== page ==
Bank says, no way, Joe (I'm avoiding the ethnic temptation here...)

    They fear "moral hazard", translation, the guy down the block making the same proposal even tho he actually will pay the full mortgage if no other option offers.

    Just out of curiosity, what if Sam is Joe's parent? Does that change things any? (This is not meant to be snarky in anyway, but is a sincere question wondering how the banks would prevent that particular gaming of the system.)

    I am given to understand that they try to sniff out "straw man" purchasers, which to my mind makes them even bigger stinkers.

    I have to believe that before they will watch the doors and windows chopped out by Visigoth Wrecking and Demolition (see link to Ellen's site) they will soften their stand.

    Of course, the negotiation envisioned has to happen before the title actually leaves the homeowner, and since much of the "vig" that accrues to a foreclosed homeowner consists of rent free occupancy for some indeterminate but usually substantial amount of time following the filing of an action, any actual window/door removal would have to be delicately timed; no one wants to live in a house with big holes in the walls.

     Of course, thus far the Goths have been cheated of their booty by the panic ridden bank caving before the removal occurs.

    There's an interesting story on Ellen Brown's blog (yes, that's our Ellen, with the eye) detailing a business model aimed at leveling the playing field when short sales are ok with the bank but lien reduction is a no-no.

    How do you know for sure that's that's the same Ellen? Just asking because I have long followed her commenting, always found her thought-provoking.

    Check the is like a voiceprint.  Also, there's a picture of her which, if you take thrity years off and enlarge the eye,....

    Check the style

    And the content, btw.  The ideas she advances are the same ones she pushed on tpm.

    incidentally, (and perhaps not surprisingly) she is widely recognized as a prominent "monetary reformer", presently in the forefront of the "state bank" movement.  She is cited by Washington's Blog, who is cited by Naked Capitalism which just came in as first in the top twenty influential enconomist blogs (Krugman was 7th!)

    Now how do you think all those current residents of Myrtle Beach got the money it takes to live there ?

    'nough said.

    Lots of po' folks in Myrtle Beach.  The banks don't like them as much.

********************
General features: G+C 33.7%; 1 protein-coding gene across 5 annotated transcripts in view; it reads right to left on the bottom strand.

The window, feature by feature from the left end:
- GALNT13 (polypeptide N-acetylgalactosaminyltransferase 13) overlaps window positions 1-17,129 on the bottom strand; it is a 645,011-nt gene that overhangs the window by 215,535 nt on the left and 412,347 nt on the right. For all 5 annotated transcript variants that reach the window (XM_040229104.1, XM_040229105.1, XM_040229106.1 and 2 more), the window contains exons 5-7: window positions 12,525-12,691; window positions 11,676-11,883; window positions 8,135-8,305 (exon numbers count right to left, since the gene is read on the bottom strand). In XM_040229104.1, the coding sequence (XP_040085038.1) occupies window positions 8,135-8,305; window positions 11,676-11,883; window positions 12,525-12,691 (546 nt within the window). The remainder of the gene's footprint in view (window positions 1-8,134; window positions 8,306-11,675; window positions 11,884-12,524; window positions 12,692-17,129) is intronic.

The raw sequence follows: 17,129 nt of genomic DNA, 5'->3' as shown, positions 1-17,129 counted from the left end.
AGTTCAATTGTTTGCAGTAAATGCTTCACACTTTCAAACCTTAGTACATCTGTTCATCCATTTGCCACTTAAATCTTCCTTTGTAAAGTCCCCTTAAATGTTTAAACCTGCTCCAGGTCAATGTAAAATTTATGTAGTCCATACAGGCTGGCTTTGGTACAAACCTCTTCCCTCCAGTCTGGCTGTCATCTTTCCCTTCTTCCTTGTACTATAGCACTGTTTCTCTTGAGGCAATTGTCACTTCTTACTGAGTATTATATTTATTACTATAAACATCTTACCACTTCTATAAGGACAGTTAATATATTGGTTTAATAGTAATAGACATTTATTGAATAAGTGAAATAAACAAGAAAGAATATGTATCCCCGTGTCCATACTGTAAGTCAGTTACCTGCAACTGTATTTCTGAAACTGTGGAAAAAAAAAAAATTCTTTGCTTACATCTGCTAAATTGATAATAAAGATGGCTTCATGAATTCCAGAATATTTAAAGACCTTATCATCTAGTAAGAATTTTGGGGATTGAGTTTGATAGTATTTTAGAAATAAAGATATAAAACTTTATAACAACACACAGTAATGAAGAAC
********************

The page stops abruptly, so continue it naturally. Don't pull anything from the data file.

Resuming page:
I don't see anything absurd in either the corporate or mortgage borrower scenario.  Now wigh mortgages it's tricky because some states have no recourse mortgages and some have recourse mortgages.  If you have a recourse mortgage, walking away is harder.  Your lender can come after you for the difference.  You pay more for a non-recourse loan because the bank gives up that protection.

    We tend to view debts as a sort of moral obligation and this muddles our thinking.  When we borow $10 from a friend we intend to pay him $10.  It's not about the money, it's about the friendship.  But when you borrow from a bank, it's a business deal.  The bank is taking a risk.  They charge you for that.  Just like when somebody offers to mow your lawn for $10, the bank is saying, "I will take this risk for x% of what you borrow every year until you pay it off."  You are paying the bank to take a risk just like you pay a restaurant for a steak.

    Well, you don't pay if the lawn never gets mowed or the steak never gets delivered, right?  And when you have to, or choose to, default on a loan... guess what?  The bank is doing its job.  It's bearing the risk you paid it to bear.  A smart bank knows that an $80 million loss is better than a $100 million loss.

    We need to encourage more debt negotiation up and down the economy.  That, rather than the  moral temptations of sacrifice and austerity would get us back on track.

    You're right about the moral aspect  We expect we'll pay our debts when we enter into the contract.  But what you're ignoring is what happens when ordinary people default.  They lose their credit rating and from there any chance of low-interest loans or mortgages.  Life is not the same when ordinary people default, as it is when corporations do, apparently.